If you suspect you have a cavity, it’s crucial to call your dentist in Reno promptly. Early intervention can often address the issue with less invasive treatments such as dental fillings. In more advanced cases, procedures like dental crowns or root canals may be necessary.

Taking Action Against A Persistent Toothache

A persistent toothache is more than just a nuisance – it can indicate that an issue with your tooth needs to be addressed. Many people suffer tooth pain because that tooth has developed what is known as an endodontic issue, which means it is experiencing an internal problem. This can happen when a cavity has grown to the point that bacteria has been able to infect the living tissue within your tooth. A root canal treatment can put a stop to this problem, and eliminate related tooth pain. If you ignore pain or sensitivity, you can face a risk for suffering a potentially serious dental issue. Continue reading “Taking Action Against A Persistent Toothache”

Take Tooth Pain Seriously

take tooth pain seriously If you felt a pain in your tooth, how quickly would you reach out to your dentist for treatment? If you make your oral health a lower priority, or just hope that a problem will go away on its own, you could develop a real problem. Tooth pain could stem from a cavity that has infected the living tissue in your tooth. This is serious, as that infection can do irreparable damage to the tooth, and continue to spread beyond it if you do not receive a root canal. If you feel lingering pain after a tooth injury, it could mean that the nerves in your tooth are damaged, and need treatment. Continue reading “Take Tooth Pain Seriously”

Quiz: How Do I Repair a Chipped Tooth?


Have you ever suffered a chipped tooth? Our teeth can become damaged due to injury, possibly from playing sports or even biting down on a piece of ice or hard candy. What do you do when faced with a broken tooth? Dr. Evans and Dr. Wager explain how to address a damaged tooth and discuss our restorative treatment options.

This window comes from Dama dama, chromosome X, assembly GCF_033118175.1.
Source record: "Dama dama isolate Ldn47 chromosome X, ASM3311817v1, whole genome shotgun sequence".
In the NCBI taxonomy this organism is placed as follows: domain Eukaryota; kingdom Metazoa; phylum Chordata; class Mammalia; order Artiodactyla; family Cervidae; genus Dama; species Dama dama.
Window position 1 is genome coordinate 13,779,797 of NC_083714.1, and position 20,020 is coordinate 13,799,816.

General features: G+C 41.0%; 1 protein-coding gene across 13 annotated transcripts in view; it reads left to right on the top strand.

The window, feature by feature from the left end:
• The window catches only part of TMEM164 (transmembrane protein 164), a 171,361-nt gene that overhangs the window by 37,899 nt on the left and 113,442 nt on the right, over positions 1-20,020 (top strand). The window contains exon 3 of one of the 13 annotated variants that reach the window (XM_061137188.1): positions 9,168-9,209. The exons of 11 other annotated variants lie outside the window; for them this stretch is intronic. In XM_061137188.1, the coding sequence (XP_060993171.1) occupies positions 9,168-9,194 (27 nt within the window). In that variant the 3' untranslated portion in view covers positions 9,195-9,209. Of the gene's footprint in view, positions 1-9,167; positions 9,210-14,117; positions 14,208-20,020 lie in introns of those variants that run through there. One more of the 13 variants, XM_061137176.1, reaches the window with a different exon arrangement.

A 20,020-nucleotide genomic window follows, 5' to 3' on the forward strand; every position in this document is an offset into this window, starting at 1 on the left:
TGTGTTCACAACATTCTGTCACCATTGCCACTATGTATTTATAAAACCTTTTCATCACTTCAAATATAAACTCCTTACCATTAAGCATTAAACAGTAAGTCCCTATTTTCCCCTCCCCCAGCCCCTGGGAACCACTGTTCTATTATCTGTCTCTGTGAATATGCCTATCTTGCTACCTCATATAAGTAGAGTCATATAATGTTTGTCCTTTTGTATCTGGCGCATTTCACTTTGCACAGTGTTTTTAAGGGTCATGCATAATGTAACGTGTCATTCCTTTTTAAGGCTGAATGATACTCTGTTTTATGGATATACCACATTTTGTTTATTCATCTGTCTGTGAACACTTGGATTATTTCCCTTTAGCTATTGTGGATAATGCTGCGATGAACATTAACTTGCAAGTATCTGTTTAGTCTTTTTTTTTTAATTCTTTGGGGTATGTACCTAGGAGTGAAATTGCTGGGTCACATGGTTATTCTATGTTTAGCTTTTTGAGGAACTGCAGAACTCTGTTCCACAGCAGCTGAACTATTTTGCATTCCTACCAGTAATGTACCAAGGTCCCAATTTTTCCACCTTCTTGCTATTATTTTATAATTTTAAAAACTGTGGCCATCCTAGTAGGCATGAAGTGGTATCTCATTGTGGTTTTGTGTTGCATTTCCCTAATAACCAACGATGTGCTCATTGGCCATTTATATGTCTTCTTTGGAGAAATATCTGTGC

Continue reading “Quiz: How Do I Repair a Chipped Tooth?”

FAQs: Why Do We Get Toothaches?


Have you ever experienced a toothache? An aching tooth can range from mild irritant to serious discomfort. What causes a toothache to occur in the first place? By understanding the common causes of toothaches, and what you can do to potentially avoid them, you can enjoy a healthier, happier smile.

Continue reading “FAQs: Why Do We Get Toothaches?”

How to Cure a Toothache

attractive woman with severe toothache There are many ways to describe a toothache, and if you’ve ever had one, then you probably know that most (if not all) of them are far from positive. For some, a toothache may be no more than a frequent nuisance, while for others, it can be the most excruciating discomfort they’ll ever experience. Even if you can stand your tooth’s sensitivity, you shouldn’t ignore it, since it may indicate a problem that could grow worse with time. Instead, Dr. Wager and Dr. Evans advise seeking treatment as soon as possible to address the cause of your toothache. Continue reading “How to Cure a Toothache”